In 2018, mental wellness and mindfulness apps were the biggest trend in the Apple App Store, and meditation studios began popping up in large cities around the world. The Global Wellness Institute featured "Meditation Goes Plural" as one of its 2019 wellness trends, predicting new segmentation and diversification in mindfulness offerings just as we've witnessed with fitness and yoga. Sophrology, Kundalini, Mindful Fitness, Shaking Meditation and Biofeedback are just some of the emerging modalities that are rising in popularity.

At Mandarin Oriental, we see this as an important trend and work towards featuring more meditative, calming practices in our spas, from calligraphy classes, tea ceremonies, and singing bowls to gong baths, meditation workshops, digital detox retreats, and tai chi, among others. We believe mindfulness is not just a fad, but an important strategy for nurturing our minds in the age of technology.

Mandarin Oriental has established an annual tradition around the holidays of celebrating "Silent Night" in our spas. During this special event, we offer one evening of silence in all of our spas worldwide, encouraging guests to spend an evening of quiet contemplation experiencing our relaxing spa treatments. The event opens a dialogue about the role of noise and technology in our lives and encourages people to take some time to allow their minds to wander or just be still.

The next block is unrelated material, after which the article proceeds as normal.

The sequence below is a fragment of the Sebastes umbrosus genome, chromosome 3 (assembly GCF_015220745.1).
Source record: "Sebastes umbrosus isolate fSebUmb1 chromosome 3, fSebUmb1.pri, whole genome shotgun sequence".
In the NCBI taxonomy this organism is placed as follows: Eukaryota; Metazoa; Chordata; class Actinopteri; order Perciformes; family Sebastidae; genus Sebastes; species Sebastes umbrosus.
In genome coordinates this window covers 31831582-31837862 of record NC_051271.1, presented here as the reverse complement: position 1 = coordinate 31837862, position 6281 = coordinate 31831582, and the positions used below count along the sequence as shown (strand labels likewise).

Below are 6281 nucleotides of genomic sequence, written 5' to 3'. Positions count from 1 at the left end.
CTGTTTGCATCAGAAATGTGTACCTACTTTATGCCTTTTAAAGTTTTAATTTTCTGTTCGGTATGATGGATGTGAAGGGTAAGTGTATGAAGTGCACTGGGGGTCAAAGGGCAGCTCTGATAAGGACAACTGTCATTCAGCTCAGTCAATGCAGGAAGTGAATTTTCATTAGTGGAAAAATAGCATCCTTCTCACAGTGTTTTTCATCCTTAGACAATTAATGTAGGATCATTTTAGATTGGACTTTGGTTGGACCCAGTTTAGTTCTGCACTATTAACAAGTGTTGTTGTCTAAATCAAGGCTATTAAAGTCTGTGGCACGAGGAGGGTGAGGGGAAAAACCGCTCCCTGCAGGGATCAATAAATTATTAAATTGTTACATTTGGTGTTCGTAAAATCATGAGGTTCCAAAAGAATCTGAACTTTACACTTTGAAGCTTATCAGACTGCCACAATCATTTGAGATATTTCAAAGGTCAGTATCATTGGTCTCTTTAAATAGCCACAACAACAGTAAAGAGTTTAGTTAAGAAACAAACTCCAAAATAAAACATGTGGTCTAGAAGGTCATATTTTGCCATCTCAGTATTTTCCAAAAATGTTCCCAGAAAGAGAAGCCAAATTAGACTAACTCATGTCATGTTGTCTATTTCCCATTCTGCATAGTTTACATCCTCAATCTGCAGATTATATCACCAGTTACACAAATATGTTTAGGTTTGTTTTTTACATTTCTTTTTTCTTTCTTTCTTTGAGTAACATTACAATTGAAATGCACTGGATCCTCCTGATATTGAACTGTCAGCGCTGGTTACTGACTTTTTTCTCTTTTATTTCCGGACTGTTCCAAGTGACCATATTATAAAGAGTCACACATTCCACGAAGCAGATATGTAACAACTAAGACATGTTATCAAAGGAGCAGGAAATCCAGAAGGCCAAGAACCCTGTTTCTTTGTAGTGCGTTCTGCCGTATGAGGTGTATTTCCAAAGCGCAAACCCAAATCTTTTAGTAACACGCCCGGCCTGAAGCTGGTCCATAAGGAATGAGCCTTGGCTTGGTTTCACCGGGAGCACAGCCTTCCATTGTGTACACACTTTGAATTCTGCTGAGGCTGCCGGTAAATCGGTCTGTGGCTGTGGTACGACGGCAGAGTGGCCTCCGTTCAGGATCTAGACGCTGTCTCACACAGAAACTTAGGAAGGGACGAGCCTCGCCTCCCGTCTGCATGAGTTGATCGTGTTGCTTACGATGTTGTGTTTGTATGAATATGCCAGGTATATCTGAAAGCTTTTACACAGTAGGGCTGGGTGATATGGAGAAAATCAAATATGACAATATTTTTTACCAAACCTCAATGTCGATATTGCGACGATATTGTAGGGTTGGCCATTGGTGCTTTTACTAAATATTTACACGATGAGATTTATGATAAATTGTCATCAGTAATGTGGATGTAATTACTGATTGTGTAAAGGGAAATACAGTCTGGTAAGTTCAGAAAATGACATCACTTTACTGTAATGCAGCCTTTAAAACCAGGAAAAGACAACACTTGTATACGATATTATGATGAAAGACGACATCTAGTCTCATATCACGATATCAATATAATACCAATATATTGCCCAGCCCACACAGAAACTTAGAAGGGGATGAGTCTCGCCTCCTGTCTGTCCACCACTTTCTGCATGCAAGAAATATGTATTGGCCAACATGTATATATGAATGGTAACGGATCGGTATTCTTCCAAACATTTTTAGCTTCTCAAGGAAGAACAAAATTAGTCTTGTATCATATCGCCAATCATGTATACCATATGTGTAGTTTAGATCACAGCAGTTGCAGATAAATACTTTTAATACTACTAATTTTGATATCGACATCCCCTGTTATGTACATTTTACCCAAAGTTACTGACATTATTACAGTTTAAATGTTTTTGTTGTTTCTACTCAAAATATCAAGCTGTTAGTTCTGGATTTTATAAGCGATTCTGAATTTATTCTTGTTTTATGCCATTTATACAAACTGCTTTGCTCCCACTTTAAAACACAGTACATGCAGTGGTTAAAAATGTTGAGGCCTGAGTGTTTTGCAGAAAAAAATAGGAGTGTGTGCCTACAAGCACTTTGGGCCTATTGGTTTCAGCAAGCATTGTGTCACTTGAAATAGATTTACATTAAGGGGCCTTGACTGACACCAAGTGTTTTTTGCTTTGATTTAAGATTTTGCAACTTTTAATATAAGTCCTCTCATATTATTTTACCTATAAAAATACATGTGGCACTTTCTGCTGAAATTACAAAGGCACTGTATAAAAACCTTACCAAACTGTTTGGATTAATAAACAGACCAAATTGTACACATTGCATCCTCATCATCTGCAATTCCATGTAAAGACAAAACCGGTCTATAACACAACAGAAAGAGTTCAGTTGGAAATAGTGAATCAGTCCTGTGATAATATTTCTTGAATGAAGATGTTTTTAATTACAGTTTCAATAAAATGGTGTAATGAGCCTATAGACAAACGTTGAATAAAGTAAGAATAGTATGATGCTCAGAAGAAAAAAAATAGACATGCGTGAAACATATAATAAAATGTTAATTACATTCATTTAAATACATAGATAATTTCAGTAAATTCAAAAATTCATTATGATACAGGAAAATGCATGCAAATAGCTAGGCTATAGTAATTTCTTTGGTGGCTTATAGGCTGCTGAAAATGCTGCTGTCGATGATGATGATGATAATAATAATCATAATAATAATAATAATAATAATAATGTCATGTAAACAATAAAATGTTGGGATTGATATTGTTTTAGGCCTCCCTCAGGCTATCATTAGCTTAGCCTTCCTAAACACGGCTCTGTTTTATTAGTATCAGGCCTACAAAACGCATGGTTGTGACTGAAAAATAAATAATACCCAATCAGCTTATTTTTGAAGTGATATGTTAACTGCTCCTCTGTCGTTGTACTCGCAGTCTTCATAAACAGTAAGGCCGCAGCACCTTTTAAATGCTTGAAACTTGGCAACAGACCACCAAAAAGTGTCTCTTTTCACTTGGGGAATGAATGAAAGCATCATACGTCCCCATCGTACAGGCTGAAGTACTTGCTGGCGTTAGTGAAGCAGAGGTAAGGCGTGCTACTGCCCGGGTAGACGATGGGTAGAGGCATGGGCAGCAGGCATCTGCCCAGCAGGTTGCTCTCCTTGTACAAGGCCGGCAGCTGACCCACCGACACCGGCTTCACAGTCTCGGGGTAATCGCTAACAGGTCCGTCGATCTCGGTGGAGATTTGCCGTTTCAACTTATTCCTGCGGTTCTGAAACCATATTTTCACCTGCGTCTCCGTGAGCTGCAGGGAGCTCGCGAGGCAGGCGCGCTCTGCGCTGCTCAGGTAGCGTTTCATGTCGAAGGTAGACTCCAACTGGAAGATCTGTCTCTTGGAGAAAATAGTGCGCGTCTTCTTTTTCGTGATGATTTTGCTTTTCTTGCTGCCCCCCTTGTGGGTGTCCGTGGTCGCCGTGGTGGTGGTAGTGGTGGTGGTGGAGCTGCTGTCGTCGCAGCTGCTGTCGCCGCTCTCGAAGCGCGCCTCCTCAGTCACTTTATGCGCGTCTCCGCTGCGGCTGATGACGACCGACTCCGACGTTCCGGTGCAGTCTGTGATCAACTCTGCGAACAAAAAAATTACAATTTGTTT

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Mandarin Oriental

Mandarin Oriental Hotel Group is the award-winning owner and operator of some of the world’s most luxurious hotels, resorts and residences. Having grown from its Asian roots into a global brand, the Group now operates 29 hotels and eight residences in 19 countries and territories, with each property reflecting the Group’s oriental heritage and unique sense of place.
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Jeremy McCarthy

Jeremy McCarthy is the Group Director of Spa & Wellness for Mandarin Oriental Hotel Group, and a renowned and respected trailblazer of innovative concepts in spa and wellness. In his role, Mr. McCarthy is responsible for leading Mandarin Oriental Group’s acclaimed luxury spa division and guest and colleague wellness programs.